By Ooko Victor
When Boniface Mwangi first made the decision at civil disobedience, his friends, with whom he had planned to heckle the then President Mwai Kibaki failed him. They simply did not show up at Nyayo Stadium, the venue for the 1st June 2009 Labour Day Celebrations. Boniface stayed on course nevertheless. He sat among the crowds and waited for his moment. I can only imagine what it felt like, waiting under the scorching sun, performance after performance, speech after speech. The fear that creeps in, the moment of doubt, the second thoughts, and the big moment drawing ever so close. When the President finally began reading his speech to the thousands who had turned up, Boniface lived up to his promise, rising up to speak. He called on the President to remember the post-election violence victims; to stamp his authority on the runaway corruption. He could barely say more; his actions were taboo. He was grabbed by security agents, his mouth covered, huddled out of the stadium, thoroughly beat up, and thrown behind bars. Swift and efficient ‘justice’ against activism in Kenya.
Who is Boniface Mwangi?
Boniface Mwangi’s background resonates with that of millions of ordinary Kenyans. He grew up in poverty in Eastlands, Nairobi in a family of seven children, typical of many Kenyan families back then. Boniface did not go to the best schools, maybe never even scored the best grades. He even had a stint as a street urchin. Yet he rose above all this to put his country first. He documented the images of the victims of the 2007/2008 post-election violence. These very images sparked him into action, called on him to act, to speak up, to advocate for change in his country, our country Kenya.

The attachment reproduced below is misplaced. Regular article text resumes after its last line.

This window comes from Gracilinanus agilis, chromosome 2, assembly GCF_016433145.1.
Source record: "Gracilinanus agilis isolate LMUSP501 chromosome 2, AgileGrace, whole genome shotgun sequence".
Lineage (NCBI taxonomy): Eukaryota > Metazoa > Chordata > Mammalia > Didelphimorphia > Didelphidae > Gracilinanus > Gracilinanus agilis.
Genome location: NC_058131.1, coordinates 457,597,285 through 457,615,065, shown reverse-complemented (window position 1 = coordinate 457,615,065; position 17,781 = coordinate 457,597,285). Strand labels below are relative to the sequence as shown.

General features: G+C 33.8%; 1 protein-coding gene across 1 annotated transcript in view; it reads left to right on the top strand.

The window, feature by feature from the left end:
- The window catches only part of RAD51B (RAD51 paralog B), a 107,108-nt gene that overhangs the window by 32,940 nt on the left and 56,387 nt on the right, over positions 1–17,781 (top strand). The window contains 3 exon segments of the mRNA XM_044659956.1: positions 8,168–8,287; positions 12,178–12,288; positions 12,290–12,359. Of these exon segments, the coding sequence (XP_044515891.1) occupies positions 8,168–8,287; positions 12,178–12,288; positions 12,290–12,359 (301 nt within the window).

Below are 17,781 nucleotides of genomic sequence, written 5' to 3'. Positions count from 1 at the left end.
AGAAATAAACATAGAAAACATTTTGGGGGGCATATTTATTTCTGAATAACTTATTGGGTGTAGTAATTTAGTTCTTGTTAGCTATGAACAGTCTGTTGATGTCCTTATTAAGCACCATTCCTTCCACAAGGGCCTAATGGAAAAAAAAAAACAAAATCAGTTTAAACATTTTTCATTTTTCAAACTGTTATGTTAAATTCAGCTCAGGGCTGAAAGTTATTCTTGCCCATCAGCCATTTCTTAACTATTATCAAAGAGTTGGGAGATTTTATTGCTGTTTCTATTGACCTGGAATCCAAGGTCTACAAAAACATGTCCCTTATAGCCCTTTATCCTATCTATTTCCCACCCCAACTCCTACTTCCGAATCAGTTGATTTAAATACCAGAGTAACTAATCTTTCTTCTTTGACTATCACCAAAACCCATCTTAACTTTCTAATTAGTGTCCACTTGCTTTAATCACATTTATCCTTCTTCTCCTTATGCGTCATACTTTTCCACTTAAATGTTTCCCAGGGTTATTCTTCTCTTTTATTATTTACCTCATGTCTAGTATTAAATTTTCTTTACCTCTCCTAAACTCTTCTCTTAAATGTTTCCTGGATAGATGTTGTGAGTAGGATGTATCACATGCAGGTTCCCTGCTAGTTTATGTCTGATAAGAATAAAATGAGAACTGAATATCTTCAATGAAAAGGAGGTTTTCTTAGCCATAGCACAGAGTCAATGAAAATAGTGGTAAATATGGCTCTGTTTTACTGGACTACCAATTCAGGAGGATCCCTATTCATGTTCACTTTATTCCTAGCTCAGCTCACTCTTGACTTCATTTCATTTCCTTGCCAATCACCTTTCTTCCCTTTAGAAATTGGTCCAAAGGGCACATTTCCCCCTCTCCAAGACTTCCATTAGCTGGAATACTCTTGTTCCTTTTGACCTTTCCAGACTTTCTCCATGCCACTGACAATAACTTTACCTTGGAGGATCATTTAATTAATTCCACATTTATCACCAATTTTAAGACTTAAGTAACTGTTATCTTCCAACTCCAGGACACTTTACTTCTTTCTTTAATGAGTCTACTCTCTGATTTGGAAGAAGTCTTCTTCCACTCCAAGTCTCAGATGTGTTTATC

It is so easy, in all our immediate comforts, to forget that a few years ago, Kenya was on the brink of destruction. Many innocent civilians were killed because of their ethnic identity or political leanings. Much more were raped, shot at, maimed, left homeless, even displaced from their homes. Roads were impassable, with tires burning all over. Yet Kenya and resilient Kenyans survived all this, it would be a big mistake for us to get too comfortable. The symptoms still abound, and Kenyans like Boniface Mwangi can see them. It is up to us to rise up and treat the disease. It begins by standing up to speak.
Boniface Mwangi’s strategies towards civil disobedience as an act of activism have changed over time. Following his June 2009 arrest, he began Picha Mtaani, a street exhibition of the post-election images he had captured while working for the Standard Media. These images were meant to foster national healing, especially among the youth who were the key perpetrators of the post-election atrocities. These images, the work of Boniface Mwangi and others in the media, played a great role in ensuring peace in the 2013 general elections. We learned from our mistakes, and these images, a painful reminder of why we cannot afford to backtrack on the promise.